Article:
The Debate Countdown: Abraham Lincoln, Trump's jokes and oil


There are 11 days left and there was an actual debate.

Joe Biden called Donald Trump Abraham Lincoln - but he wasn't being serious. Donald Trump didn't get the joke but he does usually make plenty of his own.

The debate in four sentences

Media caption,
What you missed - the best bits from Trump and Biden's final debate

1. It was a real debate about issues that touch people's lives as Donald Trump and Joe Biden argued over climate change, Covid-19, tax and racism and you can read our voters' panel to find out if they did enough to decide the undecideds.

2. "C'mon! " was Joe Biden's catchphrase of the night and he said it nine times in disbelief, especially when Mr Trump said the virus was going away - you can read more in our fact-check of the debate.

3. When Joe Biden said he wanted to rely less on oil, Mr Trump pounced: "Will you remember that, Texas? Will you remember that, Pennsylvania, Oklahoma?" - and Oklahoma's Democratic candidate for Congress tweeted that she disagreed with Mr Biden.

4.. "By the way, so far, I respect very much the way you're handling this. I have to say," Mr Trump told Kristen Welker, the second black woman to host a presidential debate, and many agreed she came out with a win.

Image source, Reuters

Abraham Lincoln got in on the joke


Donald Trump repeated his claim that he has done more for black people than any other American president with the possible exception of Lincoln, the man who abolished slavery.

Joe Biden found that hard to take, and with a mouth full of sarcasm said: "Abraham Lincoln here is one of the most racist presidents we've had in modern history."

He then criticised Mr Trump's rhetoric and failure to condemn far-right groups.

When asked to respond, Mr Trump looked confused: "He made a reference to Abraham Lincoln, where did that come in?" he said. He eventually clarified: "I didn't say 'I'm Abraham Lincoln,' I said, 'Not since Abraham Lincoln'."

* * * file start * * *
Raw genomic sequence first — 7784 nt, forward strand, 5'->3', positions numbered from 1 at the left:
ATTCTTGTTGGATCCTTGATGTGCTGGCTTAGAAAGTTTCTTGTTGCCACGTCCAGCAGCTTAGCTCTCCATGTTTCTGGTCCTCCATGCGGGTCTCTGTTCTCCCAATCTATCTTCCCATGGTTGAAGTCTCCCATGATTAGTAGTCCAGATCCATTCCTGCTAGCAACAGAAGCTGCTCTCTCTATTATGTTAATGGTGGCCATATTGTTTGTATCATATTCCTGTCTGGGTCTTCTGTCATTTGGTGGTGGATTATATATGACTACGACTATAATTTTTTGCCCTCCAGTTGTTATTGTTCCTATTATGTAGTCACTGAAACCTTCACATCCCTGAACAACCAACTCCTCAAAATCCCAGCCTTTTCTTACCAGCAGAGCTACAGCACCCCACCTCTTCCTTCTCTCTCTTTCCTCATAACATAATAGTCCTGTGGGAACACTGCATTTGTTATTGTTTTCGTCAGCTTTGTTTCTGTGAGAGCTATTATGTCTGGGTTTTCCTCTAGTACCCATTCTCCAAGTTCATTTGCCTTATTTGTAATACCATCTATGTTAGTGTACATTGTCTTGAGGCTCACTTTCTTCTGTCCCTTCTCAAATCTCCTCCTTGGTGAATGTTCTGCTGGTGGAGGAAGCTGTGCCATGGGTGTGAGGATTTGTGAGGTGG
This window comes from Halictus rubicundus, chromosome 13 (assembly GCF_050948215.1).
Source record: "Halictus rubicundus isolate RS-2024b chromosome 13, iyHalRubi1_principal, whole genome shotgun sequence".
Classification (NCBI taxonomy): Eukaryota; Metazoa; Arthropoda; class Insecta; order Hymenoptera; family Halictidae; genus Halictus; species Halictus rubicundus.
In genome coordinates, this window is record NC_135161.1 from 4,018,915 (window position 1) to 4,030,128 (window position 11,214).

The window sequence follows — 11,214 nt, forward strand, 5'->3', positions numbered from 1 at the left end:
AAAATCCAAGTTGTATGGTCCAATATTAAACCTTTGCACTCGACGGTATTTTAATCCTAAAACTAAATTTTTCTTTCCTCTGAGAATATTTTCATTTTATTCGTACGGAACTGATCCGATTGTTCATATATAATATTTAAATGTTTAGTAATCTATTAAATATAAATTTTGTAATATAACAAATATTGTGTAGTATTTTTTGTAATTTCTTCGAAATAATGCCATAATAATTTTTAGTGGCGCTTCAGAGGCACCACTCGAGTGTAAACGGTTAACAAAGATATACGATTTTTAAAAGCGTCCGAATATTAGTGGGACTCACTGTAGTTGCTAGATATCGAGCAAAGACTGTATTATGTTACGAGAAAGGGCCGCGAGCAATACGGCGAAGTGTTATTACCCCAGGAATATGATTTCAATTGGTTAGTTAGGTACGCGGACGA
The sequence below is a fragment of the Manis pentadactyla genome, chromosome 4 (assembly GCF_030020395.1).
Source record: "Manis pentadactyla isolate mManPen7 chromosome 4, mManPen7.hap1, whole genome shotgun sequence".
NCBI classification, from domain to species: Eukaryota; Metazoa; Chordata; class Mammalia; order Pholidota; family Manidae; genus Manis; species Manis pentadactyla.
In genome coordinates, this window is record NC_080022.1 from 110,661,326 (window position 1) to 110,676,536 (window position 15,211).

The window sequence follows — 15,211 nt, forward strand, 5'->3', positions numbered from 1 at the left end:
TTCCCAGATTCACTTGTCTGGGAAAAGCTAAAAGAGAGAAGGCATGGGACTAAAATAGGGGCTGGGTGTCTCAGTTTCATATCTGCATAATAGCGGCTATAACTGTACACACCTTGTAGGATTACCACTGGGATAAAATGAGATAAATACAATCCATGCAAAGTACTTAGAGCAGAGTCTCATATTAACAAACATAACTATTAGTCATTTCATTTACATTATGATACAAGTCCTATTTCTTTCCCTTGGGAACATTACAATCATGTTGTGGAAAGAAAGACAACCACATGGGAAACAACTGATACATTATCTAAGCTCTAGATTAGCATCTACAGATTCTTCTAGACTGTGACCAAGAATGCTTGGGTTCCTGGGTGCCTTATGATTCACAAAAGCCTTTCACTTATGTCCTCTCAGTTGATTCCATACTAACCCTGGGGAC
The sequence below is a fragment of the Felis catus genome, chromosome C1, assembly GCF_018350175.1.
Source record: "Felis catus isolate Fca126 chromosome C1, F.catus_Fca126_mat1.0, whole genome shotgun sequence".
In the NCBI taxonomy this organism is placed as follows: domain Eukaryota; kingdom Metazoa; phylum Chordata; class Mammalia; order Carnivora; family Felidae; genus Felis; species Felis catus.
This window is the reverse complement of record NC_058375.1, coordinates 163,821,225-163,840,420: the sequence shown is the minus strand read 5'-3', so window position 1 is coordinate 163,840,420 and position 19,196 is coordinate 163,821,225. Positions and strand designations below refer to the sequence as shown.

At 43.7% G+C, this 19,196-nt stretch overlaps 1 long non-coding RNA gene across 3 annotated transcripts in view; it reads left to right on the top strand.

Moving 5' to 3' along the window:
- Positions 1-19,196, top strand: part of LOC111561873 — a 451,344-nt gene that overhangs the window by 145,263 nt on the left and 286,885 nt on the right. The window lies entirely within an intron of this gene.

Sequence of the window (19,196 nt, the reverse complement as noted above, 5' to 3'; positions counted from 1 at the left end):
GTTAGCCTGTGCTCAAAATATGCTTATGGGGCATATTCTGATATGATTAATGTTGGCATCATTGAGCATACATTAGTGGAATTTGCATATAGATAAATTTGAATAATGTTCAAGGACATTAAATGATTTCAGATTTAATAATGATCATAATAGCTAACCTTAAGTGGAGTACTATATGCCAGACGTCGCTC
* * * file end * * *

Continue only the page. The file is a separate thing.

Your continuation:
If there was a viral moment in this otherwise routine debate, this was it, as people found it hard to know whether Mr Trump took Mr Biden's sarcasm literally.

The BBC is not responsible for the content of external sites.View original tweet on Twitter

Mr Trump brings (Republican) Lincoln up a lot. He justifies it by citing his own record on criminal justice reform and the economy, but critics will point to Lyndon B Johnson, for example, who was president in the 1960s and a Democrat, and signed the Civil Rights and Voting Rights Acts.

Trump also tells jokes

Image source, Anadolu Agency

None of this means that Mr Trump does not enjoy a joke himself. His rallies have been filled with quasi-stand-up routines, telling knowing anecdotes about the liberal worldview, which his audience loves.

This Vox piece puts him in the tradition of the "insult comedian", with his nicknames for rivals like Sleepy Joe and Crooked Hillary. We have this video asking comedians if he would make a good comedian.

He has often accused the media of not appreciating his sense of humour. But there is another side, too, as some commentators argue he defends ambiguous comments as jokes. One CNN reporter points out that Mr Trump was not "kidding" (as he said he was last night) when he suggested injecting bleach to fight the virus.